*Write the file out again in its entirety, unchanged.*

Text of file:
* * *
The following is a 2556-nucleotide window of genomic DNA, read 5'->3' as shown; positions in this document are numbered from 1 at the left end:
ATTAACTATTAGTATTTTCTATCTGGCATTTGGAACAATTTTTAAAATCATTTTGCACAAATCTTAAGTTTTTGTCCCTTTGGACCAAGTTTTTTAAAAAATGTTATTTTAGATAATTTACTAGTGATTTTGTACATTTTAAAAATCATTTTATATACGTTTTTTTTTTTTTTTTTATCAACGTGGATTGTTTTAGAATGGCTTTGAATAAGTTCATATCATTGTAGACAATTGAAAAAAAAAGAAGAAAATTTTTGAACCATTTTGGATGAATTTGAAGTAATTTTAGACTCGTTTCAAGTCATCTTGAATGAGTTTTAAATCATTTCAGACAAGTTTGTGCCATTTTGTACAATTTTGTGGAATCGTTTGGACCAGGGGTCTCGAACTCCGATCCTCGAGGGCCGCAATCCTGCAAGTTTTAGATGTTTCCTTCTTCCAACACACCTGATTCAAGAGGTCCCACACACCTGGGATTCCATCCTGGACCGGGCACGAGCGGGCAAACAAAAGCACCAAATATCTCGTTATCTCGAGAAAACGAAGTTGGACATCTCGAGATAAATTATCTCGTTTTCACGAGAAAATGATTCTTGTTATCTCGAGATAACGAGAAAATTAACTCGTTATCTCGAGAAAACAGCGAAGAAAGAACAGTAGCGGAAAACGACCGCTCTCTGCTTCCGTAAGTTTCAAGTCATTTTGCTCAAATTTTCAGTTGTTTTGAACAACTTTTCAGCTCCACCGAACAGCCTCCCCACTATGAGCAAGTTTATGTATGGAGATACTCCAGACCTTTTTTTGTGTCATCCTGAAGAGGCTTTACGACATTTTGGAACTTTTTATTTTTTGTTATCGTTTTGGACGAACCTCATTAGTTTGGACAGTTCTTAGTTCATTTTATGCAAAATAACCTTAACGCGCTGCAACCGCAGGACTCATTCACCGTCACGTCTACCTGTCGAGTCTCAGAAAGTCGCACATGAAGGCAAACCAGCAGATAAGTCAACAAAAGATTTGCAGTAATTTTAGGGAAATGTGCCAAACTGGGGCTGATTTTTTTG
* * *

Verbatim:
The following is a 2556-nucleotide window of genomic DNA, read 5'->3' as shown; positions in this document are numbered from 1 at the left end:
ATTAACTATTAGTATTTTCTATCTGGCATTTGGAACAATTTTTAAAATCATTTTGCACAAATCTTAAGTTTTTGTCCCTTTGGACCAAGTTTTTTAAAAAATGTTATTTTAGATAATTTACTAGTGATTTTGTACATTTTAAAAATCATTTTATATACGTTTTTTTTTTTTTTTTTATCAACGTGGATTGTTTTAGAATGGCTTTGAATAAGTTCATATCATTGTAGACAATTGAAAAAAAAAGAAGAAAATTTTTGAACCATTTTGGATGAATTTGAAGTAATTTTAGACTCGTTTCAAGTCATCTTGAATGAGTTTTAAATCATTTCAGACAAGTTTGTGCCATTTTGTACAATTTTGTGGAATCGTTTGGACCAGGGGTCTCGAACTCCGATCCTCGAGGGCCGCAATCCTGCAAGTTTTAGATGTTTCCTTCTTCCAACACACCTGATTCAAGAGGTCCCACACACCTGGGATTCCATCCTGGACCGGGCACGAGCGGGCAAACAAAAGCACCAAATATCTCGTTATCTCGAGAAAACGAAGTTGGACATCTCGAGATAAATTATCTCGTTTTCACGAGAAAATGATTCTTGTTATCTCGAGATAACGAGAAAATTAACTCGTTATCTCGAGAAAACAGCGAAGAAAGAACAGTAGCGGAAAACGACCGCTCTCTGCTTCCGTAAGTTTCAAGTCATTTTGCTCAAATTTTCAGTTGTTTTGAACAACTTTTCAGCTCCACCGAACAGCCTCCCCACTATGAGCAAGTTTATGTATGGAGATACTCCAGACCTTTTTTTGTGTCATCCTGAAGAGGCTTTACGACATTTTGGAACTTTTTATTTTTTGTTATCGTTTTGGACGAACCTCATTAGTTTGGACAGTTCTTAGTTCATTTTATGCAAAATAACCTTAACGCGCTGCAACCGCAGGACTCATTCACCGTCACGTCTACCTGTCGAGTCTCAGAAAGTCGCACATGAAGGCAAACCAGCAGATAAGTCAACAAAAGATTTGCAGTAATTTTAGGGAAATGTGCCAAACTGGGGCTGATTTTTTTG